from EudaimoniaAndCo Website
From one that
single-mindedly, one-dimensionally maximizes near-term income, at
the price of the well-being, health, flourishing, of you, me, our
grandkids, and our planet, to one that elevates and expands all
that - from one that, as it grows more and more broken, minimizes
life realizing itself, instead of maximizing life realizing itself?
But death is a funny thing. It asks you questions about life that you can't unask.
So as much as I didn't
want to, I found myself thinking, reluctantly, about life itself.
How the old paradigm fails to elevate and expand it. How the old
world is falling, but the new world isn't yet born. About us, stuck
in the interregnum. And most of all, about an absence of good
answers for what to do about it all.
You can think of it as a
branch of, an adjunct to, or a step beyond "economics". It doesn't
really matter. And no, it's not the best, or only answer. Just my
own little framework.
How much eudaimonia, life
well lived, does an organization - whether a company, city, town,
or country - realize? For how long, how intensely, along which
But it's eudaimonics are profoundly unsuccessful:
In my framework, we'd say social media has a low Omega - more about that in a second.
First, see the yawning gap?
An organization can have great economics, but awful eudaimonics. And many, if not most, do, precisely because they maximize income - not life realizing itself.
The question is how to put both back into balance with one another.
Again, see the yawning gap?
We all know of fracking's
harmful effects - and yet because the old paradigm
single-mindedly, one-dimensionally maximizes near-term income, those
effects aren't represented or valued by it.
It counts pollution, mistrust, hate crimes, ill health as benefits - if I were to deface a mosque, church, or synagogue, hiring cleaning crews would add to GDP, just as breaking your legs would, because you'd have to go to the hospital , just as building a car factory does - and from there its income-maximizing imperative trickles down to companies, cities, towns, banks, markets, funds, households, and so on.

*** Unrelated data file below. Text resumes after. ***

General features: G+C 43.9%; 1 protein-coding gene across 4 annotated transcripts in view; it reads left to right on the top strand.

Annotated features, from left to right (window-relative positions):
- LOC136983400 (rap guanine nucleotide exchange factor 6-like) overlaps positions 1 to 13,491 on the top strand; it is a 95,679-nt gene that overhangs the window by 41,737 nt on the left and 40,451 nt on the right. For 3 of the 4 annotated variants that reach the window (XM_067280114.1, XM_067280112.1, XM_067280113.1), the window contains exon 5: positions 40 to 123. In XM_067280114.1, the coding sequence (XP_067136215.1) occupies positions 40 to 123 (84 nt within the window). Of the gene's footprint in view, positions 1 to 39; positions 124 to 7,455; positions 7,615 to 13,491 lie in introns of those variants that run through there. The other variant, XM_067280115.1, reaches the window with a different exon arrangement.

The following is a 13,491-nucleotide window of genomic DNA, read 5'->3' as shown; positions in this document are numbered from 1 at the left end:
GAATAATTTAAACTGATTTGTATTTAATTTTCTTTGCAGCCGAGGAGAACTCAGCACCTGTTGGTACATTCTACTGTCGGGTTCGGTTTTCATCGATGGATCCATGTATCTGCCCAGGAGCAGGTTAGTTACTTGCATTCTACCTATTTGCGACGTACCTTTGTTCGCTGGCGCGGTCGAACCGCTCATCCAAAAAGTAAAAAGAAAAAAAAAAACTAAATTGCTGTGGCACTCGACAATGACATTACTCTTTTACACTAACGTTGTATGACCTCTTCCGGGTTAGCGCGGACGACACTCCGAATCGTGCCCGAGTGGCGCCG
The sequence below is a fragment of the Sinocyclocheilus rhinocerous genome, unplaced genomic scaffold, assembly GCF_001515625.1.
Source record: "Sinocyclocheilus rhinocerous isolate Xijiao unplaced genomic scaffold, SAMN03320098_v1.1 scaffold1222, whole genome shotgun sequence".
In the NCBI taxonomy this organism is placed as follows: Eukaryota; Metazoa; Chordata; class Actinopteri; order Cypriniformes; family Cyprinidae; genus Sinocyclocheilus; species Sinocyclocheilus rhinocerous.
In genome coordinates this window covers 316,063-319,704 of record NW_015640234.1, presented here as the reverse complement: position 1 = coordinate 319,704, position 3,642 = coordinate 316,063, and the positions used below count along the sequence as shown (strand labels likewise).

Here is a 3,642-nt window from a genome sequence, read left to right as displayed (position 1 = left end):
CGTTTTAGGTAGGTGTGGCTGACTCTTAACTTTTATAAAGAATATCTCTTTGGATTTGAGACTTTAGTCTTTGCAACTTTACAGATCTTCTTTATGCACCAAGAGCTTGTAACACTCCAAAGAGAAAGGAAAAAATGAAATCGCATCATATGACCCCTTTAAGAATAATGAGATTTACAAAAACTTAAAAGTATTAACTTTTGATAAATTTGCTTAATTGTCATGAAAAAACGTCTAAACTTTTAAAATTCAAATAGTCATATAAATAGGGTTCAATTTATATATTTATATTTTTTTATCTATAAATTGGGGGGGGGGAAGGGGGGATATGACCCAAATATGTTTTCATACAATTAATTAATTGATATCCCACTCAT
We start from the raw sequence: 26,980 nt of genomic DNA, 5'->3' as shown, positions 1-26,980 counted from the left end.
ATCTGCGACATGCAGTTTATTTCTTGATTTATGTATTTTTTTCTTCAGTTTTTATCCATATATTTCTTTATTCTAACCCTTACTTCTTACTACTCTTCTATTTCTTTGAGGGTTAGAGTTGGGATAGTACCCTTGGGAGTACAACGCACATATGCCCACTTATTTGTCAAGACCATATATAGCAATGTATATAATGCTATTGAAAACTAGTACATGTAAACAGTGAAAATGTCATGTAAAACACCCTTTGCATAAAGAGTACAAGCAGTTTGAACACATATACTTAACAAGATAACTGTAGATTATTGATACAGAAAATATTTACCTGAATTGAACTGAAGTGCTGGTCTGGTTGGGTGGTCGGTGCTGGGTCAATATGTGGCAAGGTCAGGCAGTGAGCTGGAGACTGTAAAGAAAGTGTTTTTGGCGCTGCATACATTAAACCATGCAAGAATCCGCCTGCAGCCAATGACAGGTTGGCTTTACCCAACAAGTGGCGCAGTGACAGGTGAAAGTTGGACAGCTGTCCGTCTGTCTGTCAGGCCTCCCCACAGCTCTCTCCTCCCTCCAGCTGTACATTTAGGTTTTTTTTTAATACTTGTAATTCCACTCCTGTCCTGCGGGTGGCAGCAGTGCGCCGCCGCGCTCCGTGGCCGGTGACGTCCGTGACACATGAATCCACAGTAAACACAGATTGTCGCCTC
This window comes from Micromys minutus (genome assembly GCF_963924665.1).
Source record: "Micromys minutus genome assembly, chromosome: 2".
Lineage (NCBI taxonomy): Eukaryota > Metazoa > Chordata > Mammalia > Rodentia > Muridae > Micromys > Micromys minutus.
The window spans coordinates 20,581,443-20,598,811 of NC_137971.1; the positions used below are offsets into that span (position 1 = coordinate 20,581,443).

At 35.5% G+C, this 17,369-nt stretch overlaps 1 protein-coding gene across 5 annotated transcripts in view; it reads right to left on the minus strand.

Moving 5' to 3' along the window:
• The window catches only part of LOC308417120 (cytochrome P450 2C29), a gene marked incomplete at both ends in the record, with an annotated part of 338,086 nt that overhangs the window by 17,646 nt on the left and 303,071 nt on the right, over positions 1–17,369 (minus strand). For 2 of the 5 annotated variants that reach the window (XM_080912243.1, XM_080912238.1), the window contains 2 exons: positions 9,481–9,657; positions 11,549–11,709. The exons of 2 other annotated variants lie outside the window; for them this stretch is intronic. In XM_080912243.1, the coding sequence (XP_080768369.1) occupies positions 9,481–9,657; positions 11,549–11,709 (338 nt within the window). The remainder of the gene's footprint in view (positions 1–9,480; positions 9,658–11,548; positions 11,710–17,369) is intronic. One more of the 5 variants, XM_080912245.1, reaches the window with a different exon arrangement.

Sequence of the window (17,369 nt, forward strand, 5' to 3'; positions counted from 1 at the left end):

Perhaps you think I'm kidding, and I wish I was:
In my framework, we'd say
a society like that has a low Omega, Theta, and Lambda - the
nation's income's growing, but well-being, real wealth, and human
possibility, the fundamental components of eudaimonia, are all
It has two parts,
I don't think that life can or should be reduced to a one-dimensional end like maximizing income.
So eudaimonics has five
ends, to help us optimize for life, in all its richness and
fullness, not just reductively, single-mindedly increase a single
quantity. Each is embedded in a simple variable.
They're not just abstractions - they're tools, meant for you and I to use and employ, pragmatically, here and now in the real world, to begin a new quest:
They are there to supplant, augment, or expand our,
...the raw stuff of human,
...what the point and
purpose of human organization is.
And we probably should...
It'll take armies of talented people - and new jobs, roles, and positions for them - to do the hard work of collecting the data, synthesizing it, correcting the errors, and so on, to compute those, or similar quantities, over many long years, just as we learned to measure GDP and income and profit and revenue and so on a century and more ago - and that's why I say eudaimonics is today's great quest.
And yet, in a way, that's just statistics and arithmetic:
Tomorrow's step is
mechanics - today's step, which is harder, more fundamental,
The second part of the little framework created for Eudaimonia & Co consists of a set of design principles:
They're again very
different from what you might be used to - not new, technical,
abstract, cold as we expect heuristics to be, but very, very old,
We discard old ideas like last year's iPhone. Yet when I was at death's door, I realized that ancient ideas gave me vastly better and greater consolation, insight, wisdom, truth, about a life resonant with meaning, happiness, and purpose than today's reductive, simplistic, and frankly often ultrabrutal ones - "be resilient! get some grit!!" - ever did.
I learned infinitely more
from the Zen theory of mind and the classical Indian
philosophy of knowledge than I ever did from PhD level
macroeconomics about what we are here to be, do, have, live.
If we're really going to build organizations capable of transforming human lives, then I think we're going to have to enact those timeless ideas, because they are the most powerful ones.
They are really ways to be.
To be what...?
By prioritizing economics over eudaimonics, we've created an age where human organizations seems to going backwards in many ways, riven, fractured, stuck, stagnant - a natural consequence of a paradigm whose sole end is maximizing near term economic gains at any price, instead of elevating and expanding life's possibility in the first place.
So when I talk about
paradigmatic change, it's that imbalance that need correcting.
If that sounds like you,